Assuming that the two batteries are of the same voltage. The input current is set by the inductor.
1547319490110.png
Both switches have the same duty cycle.
The two batteries are your two sources of power. (solar & wind)
The two outputs are connected together to charge up one battery.
 
Thread starter #11
These are great drawings thanks! So looking at your drawings, it seems to me that the rms voltage of both(red and black) is clearly different. The red one will have much lower RMS current and less contribution towards the load. Am I right?

I am still a little bit confused how does changing the ripple change the boost converter output current. I understand that

I believe I am confusing the continous and discountinous mode. In continous mode, the changing the ripple current does not change the rms current value because it is compensated by the negative side of the ripple.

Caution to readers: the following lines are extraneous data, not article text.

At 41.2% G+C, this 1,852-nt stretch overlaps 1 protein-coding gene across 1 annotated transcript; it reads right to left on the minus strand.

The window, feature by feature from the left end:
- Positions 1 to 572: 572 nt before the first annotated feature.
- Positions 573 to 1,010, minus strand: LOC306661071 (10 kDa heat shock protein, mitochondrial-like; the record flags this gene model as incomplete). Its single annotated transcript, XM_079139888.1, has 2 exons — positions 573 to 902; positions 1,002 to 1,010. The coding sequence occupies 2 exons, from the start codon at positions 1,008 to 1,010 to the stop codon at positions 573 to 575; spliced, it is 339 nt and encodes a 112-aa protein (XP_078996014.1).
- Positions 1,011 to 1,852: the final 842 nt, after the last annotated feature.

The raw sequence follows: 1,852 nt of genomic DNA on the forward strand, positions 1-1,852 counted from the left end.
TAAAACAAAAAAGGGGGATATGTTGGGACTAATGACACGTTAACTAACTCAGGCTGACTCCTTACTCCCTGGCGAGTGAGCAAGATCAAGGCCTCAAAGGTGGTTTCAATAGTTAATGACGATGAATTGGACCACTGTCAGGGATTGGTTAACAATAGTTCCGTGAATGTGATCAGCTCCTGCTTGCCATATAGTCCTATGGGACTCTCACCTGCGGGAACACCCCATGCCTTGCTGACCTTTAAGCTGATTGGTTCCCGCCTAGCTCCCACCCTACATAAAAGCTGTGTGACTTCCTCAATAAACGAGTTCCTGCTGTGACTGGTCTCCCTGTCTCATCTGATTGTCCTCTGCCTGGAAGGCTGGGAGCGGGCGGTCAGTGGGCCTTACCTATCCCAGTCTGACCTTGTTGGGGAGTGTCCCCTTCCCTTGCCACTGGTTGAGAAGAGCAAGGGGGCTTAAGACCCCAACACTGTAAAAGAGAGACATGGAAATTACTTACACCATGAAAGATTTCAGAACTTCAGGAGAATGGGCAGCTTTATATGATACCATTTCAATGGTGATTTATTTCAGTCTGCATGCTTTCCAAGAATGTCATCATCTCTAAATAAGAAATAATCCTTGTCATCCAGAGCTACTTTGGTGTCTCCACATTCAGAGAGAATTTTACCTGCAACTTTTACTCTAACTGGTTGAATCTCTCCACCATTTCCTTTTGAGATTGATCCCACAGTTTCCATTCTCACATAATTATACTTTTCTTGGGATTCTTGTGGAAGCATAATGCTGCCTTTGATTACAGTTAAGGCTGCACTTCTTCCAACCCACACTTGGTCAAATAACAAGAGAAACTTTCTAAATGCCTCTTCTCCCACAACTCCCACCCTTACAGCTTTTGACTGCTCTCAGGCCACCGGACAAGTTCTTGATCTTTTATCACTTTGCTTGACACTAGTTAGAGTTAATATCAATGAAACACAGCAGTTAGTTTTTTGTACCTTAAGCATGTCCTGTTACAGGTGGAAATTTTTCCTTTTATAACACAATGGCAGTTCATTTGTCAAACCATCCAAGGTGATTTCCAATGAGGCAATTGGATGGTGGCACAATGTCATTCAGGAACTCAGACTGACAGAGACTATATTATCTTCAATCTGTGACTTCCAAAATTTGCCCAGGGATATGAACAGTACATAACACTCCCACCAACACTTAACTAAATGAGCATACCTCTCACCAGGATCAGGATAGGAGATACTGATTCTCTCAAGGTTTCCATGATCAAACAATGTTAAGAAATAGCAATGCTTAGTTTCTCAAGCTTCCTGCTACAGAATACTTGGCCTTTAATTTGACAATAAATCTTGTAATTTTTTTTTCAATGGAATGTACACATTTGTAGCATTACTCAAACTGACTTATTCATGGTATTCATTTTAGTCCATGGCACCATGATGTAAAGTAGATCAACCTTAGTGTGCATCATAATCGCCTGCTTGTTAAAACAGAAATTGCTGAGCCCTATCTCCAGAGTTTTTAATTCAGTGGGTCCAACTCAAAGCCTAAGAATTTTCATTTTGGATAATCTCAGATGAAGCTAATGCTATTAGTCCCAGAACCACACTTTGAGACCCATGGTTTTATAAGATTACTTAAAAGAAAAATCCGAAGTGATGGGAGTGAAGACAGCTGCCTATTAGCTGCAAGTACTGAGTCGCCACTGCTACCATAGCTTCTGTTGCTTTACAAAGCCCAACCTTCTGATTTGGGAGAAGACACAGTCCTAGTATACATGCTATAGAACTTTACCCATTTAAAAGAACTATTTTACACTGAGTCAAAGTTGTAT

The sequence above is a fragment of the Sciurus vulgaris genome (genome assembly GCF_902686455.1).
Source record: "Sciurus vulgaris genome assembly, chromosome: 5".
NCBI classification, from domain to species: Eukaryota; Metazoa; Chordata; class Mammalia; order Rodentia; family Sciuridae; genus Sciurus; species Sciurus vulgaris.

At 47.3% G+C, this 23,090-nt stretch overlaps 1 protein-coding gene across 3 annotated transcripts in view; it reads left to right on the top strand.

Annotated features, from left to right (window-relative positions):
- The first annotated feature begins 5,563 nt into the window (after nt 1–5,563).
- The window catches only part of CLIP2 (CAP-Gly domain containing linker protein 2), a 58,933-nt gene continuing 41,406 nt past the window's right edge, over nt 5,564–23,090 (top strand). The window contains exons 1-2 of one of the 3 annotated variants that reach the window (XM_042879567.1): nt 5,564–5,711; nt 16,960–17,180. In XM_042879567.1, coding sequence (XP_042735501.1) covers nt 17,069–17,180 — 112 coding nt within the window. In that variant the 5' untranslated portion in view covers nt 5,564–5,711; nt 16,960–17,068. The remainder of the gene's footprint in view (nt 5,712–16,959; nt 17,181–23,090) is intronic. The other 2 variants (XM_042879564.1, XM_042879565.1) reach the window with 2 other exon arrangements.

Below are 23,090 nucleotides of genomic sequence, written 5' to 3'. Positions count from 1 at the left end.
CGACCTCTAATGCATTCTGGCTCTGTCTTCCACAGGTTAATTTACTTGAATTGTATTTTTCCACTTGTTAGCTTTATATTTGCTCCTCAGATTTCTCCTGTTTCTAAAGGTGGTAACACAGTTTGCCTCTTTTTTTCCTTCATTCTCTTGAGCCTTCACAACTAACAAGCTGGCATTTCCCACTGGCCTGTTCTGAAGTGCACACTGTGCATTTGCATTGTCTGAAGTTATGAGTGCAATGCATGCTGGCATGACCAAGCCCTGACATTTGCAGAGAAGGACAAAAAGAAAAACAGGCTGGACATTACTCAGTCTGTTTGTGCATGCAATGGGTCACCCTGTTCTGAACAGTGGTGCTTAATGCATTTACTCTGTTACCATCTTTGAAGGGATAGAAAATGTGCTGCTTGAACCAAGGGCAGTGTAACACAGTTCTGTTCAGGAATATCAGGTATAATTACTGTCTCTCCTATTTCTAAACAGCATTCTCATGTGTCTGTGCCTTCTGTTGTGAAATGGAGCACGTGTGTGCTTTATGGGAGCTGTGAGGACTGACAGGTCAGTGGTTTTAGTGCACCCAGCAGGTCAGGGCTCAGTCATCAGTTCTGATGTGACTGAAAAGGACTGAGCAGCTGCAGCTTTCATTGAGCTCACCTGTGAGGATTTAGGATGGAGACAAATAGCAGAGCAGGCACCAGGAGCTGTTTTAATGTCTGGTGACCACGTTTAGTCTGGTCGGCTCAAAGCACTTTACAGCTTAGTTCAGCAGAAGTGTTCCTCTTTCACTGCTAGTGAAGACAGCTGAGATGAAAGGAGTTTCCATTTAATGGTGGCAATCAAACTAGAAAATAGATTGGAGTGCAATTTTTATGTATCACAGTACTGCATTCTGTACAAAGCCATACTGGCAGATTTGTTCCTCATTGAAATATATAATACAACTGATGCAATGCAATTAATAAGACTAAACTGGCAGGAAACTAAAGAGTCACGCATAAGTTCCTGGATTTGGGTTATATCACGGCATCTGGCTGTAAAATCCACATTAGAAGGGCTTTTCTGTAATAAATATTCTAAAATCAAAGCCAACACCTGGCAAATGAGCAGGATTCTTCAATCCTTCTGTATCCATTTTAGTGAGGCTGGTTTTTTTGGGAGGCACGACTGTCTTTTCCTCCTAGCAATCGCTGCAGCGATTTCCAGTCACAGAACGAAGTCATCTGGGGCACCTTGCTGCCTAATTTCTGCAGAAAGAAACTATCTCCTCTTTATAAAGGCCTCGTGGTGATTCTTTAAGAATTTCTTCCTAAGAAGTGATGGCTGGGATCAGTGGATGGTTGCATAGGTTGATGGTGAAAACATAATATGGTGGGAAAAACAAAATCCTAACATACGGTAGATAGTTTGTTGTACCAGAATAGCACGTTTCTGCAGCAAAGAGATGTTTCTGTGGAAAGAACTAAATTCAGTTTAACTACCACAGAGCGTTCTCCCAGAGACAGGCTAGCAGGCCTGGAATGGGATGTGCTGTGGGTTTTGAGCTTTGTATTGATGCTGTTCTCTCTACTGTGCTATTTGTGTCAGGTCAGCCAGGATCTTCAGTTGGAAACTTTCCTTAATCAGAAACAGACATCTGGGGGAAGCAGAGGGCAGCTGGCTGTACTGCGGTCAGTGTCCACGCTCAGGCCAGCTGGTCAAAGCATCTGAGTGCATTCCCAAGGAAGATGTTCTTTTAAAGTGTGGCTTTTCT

But in discontinous mode, twice larger ripple would mean twice larger rms current isnt it?


49763031_2151028658291829_6590979623289356288_n.jpg 49810334_229533031258982_2353064186063355904_n.jpg

If a boost converter is working in a discontinous mode, I can apply the triangle area formula or integrate it to calculate the average current. It is clear that the average current is twice bigger in red case. But continous mode is not the same. Am I right?
 
Thread starter #13
I assume that changing the duty cycle will increase/decrease the output current by the same amount as a output voltage? Because Power should be equal so reducing voltage would meam increase in current
 

ronsimpson

Well-Known Member
Most Helpful Member
#14
The requirement is that the load should receive 40% of the power from the wind and 60% from the solar
Assume that both solar energy and wind energy are the same
Because Power should be equal so reducing voltage would meam increase in current
The only requirement is to keep a 60:40 ratio of power.
VinSolar=VinWind.
If the current is a 60:40 ratio then the power will also be a 60:40 ratio.
I do not see a requirement to keep the power constant.